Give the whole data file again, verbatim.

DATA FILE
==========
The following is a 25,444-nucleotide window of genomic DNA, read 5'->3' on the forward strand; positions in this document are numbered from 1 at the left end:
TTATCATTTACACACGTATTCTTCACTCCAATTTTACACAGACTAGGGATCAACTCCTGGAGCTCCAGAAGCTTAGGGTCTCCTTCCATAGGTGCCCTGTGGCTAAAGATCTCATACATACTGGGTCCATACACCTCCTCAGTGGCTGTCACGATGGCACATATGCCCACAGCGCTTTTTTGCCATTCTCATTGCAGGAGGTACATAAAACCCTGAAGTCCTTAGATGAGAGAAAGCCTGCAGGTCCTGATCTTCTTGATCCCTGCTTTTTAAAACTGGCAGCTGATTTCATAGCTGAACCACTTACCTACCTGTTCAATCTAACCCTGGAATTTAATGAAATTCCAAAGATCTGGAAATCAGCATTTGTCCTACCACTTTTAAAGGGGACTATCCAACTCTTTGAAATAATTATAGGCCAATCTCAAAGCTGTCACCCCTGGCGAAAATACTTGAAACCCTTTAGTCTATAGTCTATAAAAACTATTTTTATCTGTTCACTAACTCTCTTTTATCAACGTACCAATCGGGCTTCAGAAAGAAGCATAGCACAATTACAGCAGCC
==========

The following is a 25,444-nucleotide window of genomic DNA, read 5'->3' on the forward strand; positions in this document are numbered from 1 at the left end:
TTATCATTTACACACGTATTCTTCACTCCAATTTTACACAGACTAGGGATCAACTCCTGGAGCTCCAGAAGCTTAGGGTCTCCTTCCATAGGTGCCCTGTGGCTAAAGATCTCATACATACTGGGTCCATACACCTCCTCAGTGGCTGTCACGATGGCACATATGCCCACAGCGCTTTTTTGCCATTCTCATTGCAGGAGGTACATAAAACCCTGAAGTCCTTAGATGAGAGAAAGCCTGCAGGTCCTGATCTTCTTGATCCCTGCTTTTTAAAACTGGCAGCTGATTTCATAGCTGAACCACTTACCTACCTGTTCAATCTAACCCTGGAATTTAATGAAATTCCAAAGATCTGGAAATCAGCATTTGTCCTACCACTTTTAAAGGGGACTATCCAACTCTTTGAAATAATTATAGGCCAATCTCAAAGCTGTCACCCCTGGCGAAAATACTTGAAACCCTTTAGTCTATAGTCTATAAAAACTATTTTTATCTGTTCACTAACTCTCTTTTATCAACGTACCAATCGGGCTTCAGAAAGAAGCATAGCACAATTACAGCAGCC